Ivy hoops coaches pledge formal support for Black Lives Matter, detail accountability measures

The Ivy League on Friday announced an initiative including all 16 men’s and women’s basketball programs expressing commitment to the Black Lives Matter movement.

Called “Ivy Promise,” the initiative comes with a message from the 16 women’s and men’s basketball head coaches:

We have heard our student-athletes’ and communities’ call to action. The anger, disappointment and hurt felt across our country in recent weeks has been eye-opening and inspired important conversations in our communities. This is how we will stand together to proceed forward on the path of making progress for humanity. This is our promise.The Ivy Promise represents the Ivy League basketball coaches’ commitment to the Black Lives Matter movement. While individually our platforms are influential, combined our platforms can be a catalyst for change. We are committed to achieving reform. We will stand against inequality and discrimination until all people are afforded the same opportunities in wages, healthcare, housing, education, and criminal justice. Together we will stand for justice, educate the people, and support our communities.Our initial action items as a league are as follows:

  • As the Head Coaches of Ivy League Basketball, we will use our status and privilege to be vocal advocates for equality for all.
  • When possible, our programs will buy from local black and minority owned businesses to help uplift our communities economically and decrease the wealth gap.
  • Our coaches and student-athletes will not only participate in All Vote No Play on November 3, but also use our voting power in local and state elections because that is where topics like criminal justice reform begin.
  • We will use our games on MLK Day and during Black History Month in February to avidly celebrate Black history and Black excellence.
  • Each Ivy League basketball team will donate to and volunteer with the local organizations that are working to address the specific needs of our community.

This is just the beginning.

Read moreIvy hoops coaches pledge formal support for Black Lives Matter, detail accountability measures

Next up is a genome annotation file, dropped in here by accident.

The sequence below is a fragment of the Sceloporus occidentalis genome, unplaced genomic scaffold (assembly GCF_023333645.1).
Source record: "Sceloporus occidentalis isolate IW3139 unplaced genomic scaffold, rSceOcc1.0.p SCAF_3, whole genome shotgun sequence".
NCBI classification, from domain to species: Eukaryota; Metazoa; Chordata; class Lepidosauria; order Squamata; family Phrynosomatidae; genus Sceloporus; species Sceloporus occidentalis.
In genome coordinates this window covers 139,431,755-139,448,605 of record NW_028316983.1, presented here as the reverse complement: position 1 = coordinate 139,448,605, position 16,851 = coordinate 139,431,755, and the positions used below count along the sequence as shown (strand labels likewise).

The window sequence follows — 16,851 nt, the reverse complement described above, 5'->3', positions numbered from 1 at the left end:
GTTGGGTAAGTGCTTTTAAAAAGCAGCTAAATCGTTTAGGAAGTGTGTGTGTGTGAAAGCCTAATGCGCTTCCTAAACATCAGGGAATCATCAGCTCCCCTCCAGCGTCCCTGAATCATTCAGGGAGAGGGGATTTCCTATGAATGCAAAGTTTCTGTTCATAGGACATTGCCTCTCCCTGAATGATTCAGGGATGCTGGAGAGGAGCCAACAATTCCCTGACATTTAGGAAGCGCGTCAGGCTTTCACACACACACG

Ivy hoops community shows support for Seth Towns, racial justice

Seth Towns on the sideline for a Harvard men’s basketball game during his senior campaign, which he missed due to injury | Photo by Erica Denhoff

Just a day after graduating from Harvard, former Ivy Player of the Year Seth Towns was detained and subsequently released by police Friday in his hometown of Columbus after he protested nonviolently in response to the death of unarmed black people at the hands of police officers across America.

The protest in Columbus was one of many sparked by the video record of the death of George Floyd, an unarmed black man, at the hands of a police officer in Minneapolis while three other officers stood nearby Monday.

Seth Towns addressed the incident on Twitter Saturday afternoon, noting that he was as proud of his nonviolent protest in downtown Columbus to cry out against the deaths of Floyd and Breonna Taylor, an emergency medical technician fatally shot in her home by police in March.

Read moreIvy hoops community shows support for Seth Towns, racial justice

Fallout continues over decision to cancel the Ivy League Tournament

Things have not calmed down after Tuesday afternoon’s bombshell announcement from the Ivy League and its eight presidents that this weekend’s Ivy League Tournaments were canceled, making the league the first conference to cancel tournament play.

The conference likes to refer to its tournament as Ivy Madness.  To paraphrase Harvard senior Seth Towns, the 2018 Player of the Year, it’s more like Ivy Mayhem.

Read moreFallout continues over decision to cancel the Ivy League Tournament

Penn men cruise over Columbia to take No. 4 seed in Ivy Madness as AJ Brodeur makes history

Penn senior forward AJ Brodeur set three program records in his final game at the Palestra as the Quakers easily dispatched Columbia, 85-65, on a historic night at the Palestra to earn the No. 4 seed in the Ivy League Tournament.

The Red & Blue (16-11, 8-6 Ivy) nabbed their fourth straight Ivy League Tournament berth, knocking Brown (also 8-6 in Ivy play) on the strength of a Brodeur triple-double: 21 points, 10 rebounds and 10 assists. Penn split the season series with Brown but held the second tiebreaker, a better record against league top seed Yale.